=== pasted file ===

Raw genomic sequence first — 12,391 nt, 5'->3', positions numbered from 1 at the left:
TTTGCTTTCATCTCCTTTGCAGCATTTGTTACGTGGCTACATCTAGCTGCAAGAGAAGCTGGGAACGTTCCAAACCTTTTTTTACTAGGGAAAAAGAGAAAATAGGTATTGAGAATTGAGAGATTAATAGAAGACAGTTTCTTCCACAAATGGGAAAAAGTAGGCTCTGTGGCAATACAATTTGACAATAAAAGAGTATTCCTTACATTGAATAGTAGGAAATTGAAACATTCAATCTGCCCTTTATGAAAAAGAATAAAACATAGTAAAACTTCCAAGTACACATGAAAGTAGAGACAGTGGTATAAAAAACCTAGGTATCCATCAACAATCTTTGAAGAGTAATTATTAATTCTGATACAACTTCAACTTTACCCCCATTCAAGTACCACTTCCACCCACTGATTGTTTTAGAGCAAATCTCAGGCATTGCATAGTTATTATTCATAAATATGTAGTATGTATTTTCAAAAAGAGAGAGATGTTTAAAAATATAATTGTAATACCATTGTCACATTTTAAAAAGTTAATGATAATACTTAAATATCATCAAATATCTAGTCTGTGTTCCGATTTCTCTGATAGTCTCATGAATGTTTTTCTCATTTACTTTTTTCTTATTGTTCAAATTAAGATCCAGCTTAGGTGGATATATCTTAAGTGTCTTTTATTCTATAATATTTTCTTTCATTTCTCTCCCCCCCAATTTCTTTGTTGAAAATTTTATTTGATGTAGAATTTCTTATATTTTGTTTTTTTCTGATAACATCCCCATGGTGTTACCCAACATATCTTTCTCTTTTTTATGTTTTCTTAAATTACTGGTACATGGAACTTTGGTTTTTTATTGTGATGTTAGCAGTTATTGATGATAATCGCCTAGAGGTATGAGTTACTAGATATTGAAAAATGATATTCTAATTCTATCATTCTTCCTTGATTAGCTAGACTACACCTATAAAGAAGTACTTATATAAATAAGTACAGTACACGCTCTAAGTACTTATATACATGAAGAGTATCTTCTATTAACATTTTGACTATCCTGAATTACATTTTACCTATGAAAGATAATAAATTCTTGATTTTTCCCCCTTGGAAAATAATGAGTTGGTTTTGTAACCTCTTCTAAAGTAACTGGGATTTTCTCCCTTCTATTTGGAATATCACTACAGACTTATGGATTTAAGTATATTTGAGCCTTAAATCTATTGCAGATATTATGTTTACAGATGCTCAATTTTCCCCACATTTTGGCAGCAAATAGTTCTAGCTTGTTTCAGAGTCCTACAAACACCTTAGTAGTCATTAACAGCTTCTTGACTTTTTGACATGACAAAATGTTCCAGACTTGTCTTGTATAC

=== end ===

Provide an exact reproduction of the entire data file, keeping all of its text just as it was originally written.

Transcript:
Raw genomic sequence first — 12,391 nt, 5'->3', positions numbered from 1 at the left:
TTTGCTTTCATCTCCTTTGCAGCATTTGTTACGTGGCTACATCTAGCTGCAAGAGAAGCTGGGAACGTTCCAAACCTTTTTTTACTAGGGAAAAAGAGAAAATAGGTATTGAGAATTGAGAGATTAATAGAAGACAGTTTCTTCCACAAATGGGAAAAAGTAGGCTCTGTGGCAATACAATTTGACAATAAAAGAGTATTCCTTACATTGAATAGTAGGAAATTGAAACATTCAATCTGCCCTTTATGAAAAAGAATAAAACATAGTAAAACTTCCAAGTACACATGAAAGTAGAGACAGTGGTATAAAAAACCTAGGTATCCATCAACAATCTTTGAAGAGTAATTATTAATTCTGATACAACTTCAACTTTACCCCCATTCAAGTACCACTTCCACCCACTGATTGTTTTAGAGCAAATCTCAGGCATTGCATAGTTATTATTCATAAATATGTAGTATGTATTTTCAAAAAGAGAGAGATGTTTAAAAATATAATTGTAATACCATTGTCACATTTTAAAAAGTTAATGATAATACTTAAATATCATCAAATATCTAGTCTGTGTTCCGATTTCTCTGATAGTCTCATGAATGTTTTTCTCATTTACTTTTTTCTTATTGTTCAAATTAAGATCCAGCTTAGGTGGATATATCTTAAGTGTCTTTTATTCTATAATATTTTCTTTCATTTCTCTCCCCCCCAATTTCTTTGTTGAAAATTTTATTTGATGTAGAATTTCTTATATTTTGTTTTTTTCTGATAACATCCCCATGGTGTTACCCAACATATCTTTCTCTTTTTTATGTTTTCTTAAATTACTGGTACATGGAACTTTGGTTTTTTATTGTGATGTTAGCAGTTATTGATGATAATCGCCTAGAGGTATGAGTTACTAGATATTGAAAAATGATATTCTAATTCTATCATTCTTCCTTGATTAGCTAGACTACACCTATAAAGAAGTACTTATATAAATAAGTACAGTACACGCTCTAAGTACTTATATACATGAAGAGTATCTTCTATTAACATTTTGACTATCCTGAATTACATTTTACCTATGAAAGATAATAAATTCTTGATTTTTCCCCCTTGGAAAATAATGAGTTGGTTTTGTAACCTCTTCTAAAGTAACTGGGATTTTCTCCCTTCTATTTGGAATATCACTACAGACTTATGGATTTAAGTATATTTGAGCCTTAAATCTATTGCAGATATTATGTTTACAGATGCTCAATTTTCCCCACATTTTGGCAGCAAATAGTTCTAGCTTGTTTCAGAGTCCTACAAACACCTTAGTAGTCATTAACAGCTTCTTGACTTTTTGACATGACAAAATGTTCCAGACTTGTCTTGTATAC